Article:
Send to:

Choose Destination
See comment in PubMed Commons below
Ann Emerg Med. 1997 Jul;30(1):76-81.

Cardiac arrest witnessed by prehospital personnel: intersystem variation in initial rhythm as a basis for a proposed extension of the Utstein recommendations.

Author information

  • 1Department of Emergency Medicine, Albert Einstein College of Medicine, Bronx, NY., USA.



To test the hypothesis that intersystem variation in initial rhythm among EMS-witnessed arrests is of sufficient magnitude to warrant standardization of survival by creation of an Utstein-style denominator of EMS-witnessed ventricular fibrillation (VF).


We conducted a planned subset analysis of a prospective observational cohort study of consecutive EMS-witnessed adult cardiac arrests occurring in New York City and meeting Utstein entry criteria. The primary outcome measure was intersystem variation in frequency of EMS-witnessed VF in New York City compared with that in other EMS systems. Secondary outcome measures were variations in survival after EMS-witnessed VF arrests and overall survival after all EMS-witnessed arrests.


Intersystem variation showed a threefold difference in the frequency of EMS-witnessed VF (24% in New York City versus 77% in Scotland; 99% confidence interval [CI] for 53% difference, 43% to 63%; P < 10(-7), a twofold difference in survival after EMS-witnessed VF (25% in NYC versus 48% in King County, WA; 99% CI for 23% difference, 6% to 39%; P < .002), and a fourfold difference in survival after all EMS-witnessed arrests (9% in New York City versus 35% in King County; 99% CI for 26% difference, 18% to 34%; P < 10(-7).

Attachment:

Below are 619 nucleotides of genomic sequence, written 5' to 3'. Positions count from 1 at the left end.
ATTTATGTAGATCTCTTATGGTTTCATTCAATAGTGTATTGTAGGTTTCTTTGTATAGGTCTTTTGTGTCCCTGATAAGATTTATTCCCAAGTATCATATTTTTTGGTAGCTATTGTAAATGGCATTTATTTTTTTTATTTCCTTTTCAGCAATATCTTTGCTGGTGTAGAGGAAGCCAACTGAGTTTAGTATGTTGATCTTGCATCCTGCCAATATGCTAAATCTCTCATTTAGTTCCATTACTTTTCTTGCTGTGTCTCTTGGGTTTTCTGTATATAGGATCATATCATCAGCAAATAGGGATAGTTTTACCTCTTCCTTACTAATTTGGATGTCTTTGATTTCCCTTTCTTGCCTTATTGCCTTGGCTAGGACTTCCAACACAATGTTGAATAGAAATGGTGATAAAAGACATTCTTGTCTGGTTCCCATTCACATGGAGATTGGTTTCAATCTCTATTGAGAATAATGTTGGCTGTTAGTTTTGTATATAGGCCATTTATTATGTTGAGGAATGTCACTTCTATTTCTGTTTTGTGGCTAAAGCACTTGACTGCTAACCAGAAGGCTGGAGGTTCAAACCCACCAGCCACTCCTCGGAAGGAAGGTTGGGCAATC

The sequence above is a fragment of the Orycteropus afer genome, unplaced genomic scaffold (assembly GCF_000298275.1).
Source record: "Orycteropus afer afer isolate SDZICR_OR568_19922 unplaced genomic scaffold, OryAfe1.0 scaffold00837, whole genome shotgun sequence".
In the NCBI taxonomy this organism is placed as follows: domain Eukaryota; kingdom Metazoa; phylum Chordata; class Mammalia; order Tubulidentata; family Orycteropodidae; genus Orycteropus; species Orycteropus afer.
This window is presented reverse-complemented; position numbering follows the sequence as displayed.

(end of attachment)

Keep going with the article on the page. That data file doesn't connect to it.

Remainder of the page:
The marked variation in frequency of initial rhythm in EMS-witnessed arrests suggests that a modified Utstein denominator of EMS-witnessed VF would facilitate more uniform intersystem comparison of survival in this unique cohort. However, even after adjustment for initial rhythm, large residual intersystem survival differences remain unexplained.

[PubMed - indexed for MEDLINE]
PubMed Commons home

PubMed Commons

How to join PubMed Commons

    Supplemental Content

    Full text links

    Icon for Elsevier Science
    Loading ...
    Write to the Help Desk